Live sports betting should begin within a month or two, and online sports betting is moving fitfully through the New York Legislature. Here’s where everything stands right now.
There will be, at least, some New York sports betting soon
First and foremost, it is important to establish that sports betting is definitely on its way in the Empire State. New York regulators published rules and regulations for land-based sports betting on June 10.
The rules will allow the four commercial casinos in New York to open land-based sportsbooks and accept wagers onsite. So, there will be sportsbooks at the following locations:
- del Lago Casino & Resort
- Resorts World Catskills
- Rivers Schenectady
- Tioga Downs
Unfortunately, these casinos are not necessarily near major population centers. The closest of these to New York City, for instance, is 90 miles northeast, where Resorts World Catskills stands.
Nevertheless, the debut of sports betting in the Empire State is now a practical question, rather than a legal or regulatory one. All signs point to a launch sometime in the summer of 2019.
The debut of sports betting at the four commercial casinos also opens the door for tribal casinos to do the same. Already, there are reports that the Oneida Indian Nation is far along in the construction process of a sportsbook at its Turning Stone Casino Resort.
Online New York sports betting is a trickier proposition
For a state with as much real estate as New York, online sports betting seems much more convenient. Certainly, it seems unlikely that denizens of the Big Apple will stop making the short, 6-mile trip into New Jersey in favor of the 90-mile jaunt to Resorts World Catskills.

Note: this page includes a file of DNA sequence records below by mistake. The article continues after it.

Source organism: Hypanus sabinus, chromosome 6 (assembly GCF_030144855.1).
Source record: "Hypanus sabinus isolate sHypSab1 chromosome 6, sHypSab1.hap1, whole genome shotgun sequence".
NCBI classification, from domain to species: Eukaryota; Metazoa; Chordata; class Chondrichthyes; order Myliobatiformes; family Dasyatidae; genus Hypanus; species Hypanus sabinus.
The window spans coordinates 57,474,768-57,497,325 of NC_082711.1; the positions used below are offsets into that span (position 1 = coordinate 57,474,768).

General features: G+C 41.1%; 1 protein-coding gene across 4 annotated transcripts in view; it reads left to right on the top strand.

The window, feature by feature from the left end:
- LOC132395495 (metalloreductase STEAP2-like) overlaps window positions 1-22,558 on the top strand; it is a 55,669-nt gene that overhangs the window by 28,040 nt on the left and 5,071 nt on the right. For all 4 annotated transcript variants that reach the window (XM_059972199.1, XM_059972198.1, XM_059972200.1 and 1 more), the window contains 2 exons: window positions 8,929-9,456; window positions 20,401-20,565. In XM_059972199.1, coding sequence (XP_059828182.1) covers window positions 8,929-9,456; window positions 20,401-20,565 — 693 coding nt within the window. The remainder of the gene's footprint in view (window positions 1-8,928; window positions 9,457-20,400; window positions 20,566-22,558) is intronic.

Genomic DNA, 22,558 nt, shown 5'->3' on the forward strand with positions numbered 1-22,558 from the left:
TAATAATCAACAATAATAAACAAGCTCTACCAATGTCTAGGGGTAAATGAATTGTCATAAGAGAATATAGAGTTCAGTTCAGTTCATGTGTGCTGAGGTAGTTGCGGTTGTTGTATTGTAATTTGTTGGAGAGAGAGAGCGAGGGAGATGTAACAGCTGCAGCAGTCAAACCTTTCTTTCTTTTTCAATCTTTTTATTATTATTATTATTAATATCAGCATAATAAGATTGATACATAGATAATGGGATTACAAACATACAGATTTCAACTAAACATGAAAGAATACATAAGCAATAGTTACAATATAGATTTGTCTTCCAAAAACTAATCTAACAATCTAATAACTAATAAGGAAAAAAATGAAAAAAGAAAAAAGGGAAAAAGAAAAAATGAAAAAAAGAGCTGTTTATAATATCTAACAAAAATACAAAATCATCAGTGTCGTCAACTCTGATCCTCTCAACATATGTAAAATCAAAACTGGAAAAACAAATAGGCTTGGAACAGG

However, the legalization of online sports betting in New York is proving to be a much pricklier issue than its land-based counterpart. A bill to legalize, S 17D, has already passed the state Senate but may run into problems in the state Assembly.
Chief among those problems is the resistance of Assembly Speaker Carl Heastie, who has long been opposed to online gambling expansion. Bill proponents, like Sen. Joseph Addabbo and Rep. Gary Pretlow, have to convince the speaker that approving the measure is the right course of action.
Were that not enough, New York Gov. Andrew Cuomo has also criticized the notion of online gambling in months past. He has dismissed its benefits and cannot be relied upon for a quick affirmative vote.
This bill has several important provisions to it, however. Even without online sports betting, the bill also proposes allowing racetracks, off-track betting parlors and professional sports venues to partner with casinos.
Time is running out
If anything is to happen with this bill, it’s going to have to hurry. The New York legislative session ends on June 19.
The truth is that there may not be enough time to get a bill like this through. But, if the past year has taught anything, it’s never to count out the unexpected. Stay tuned.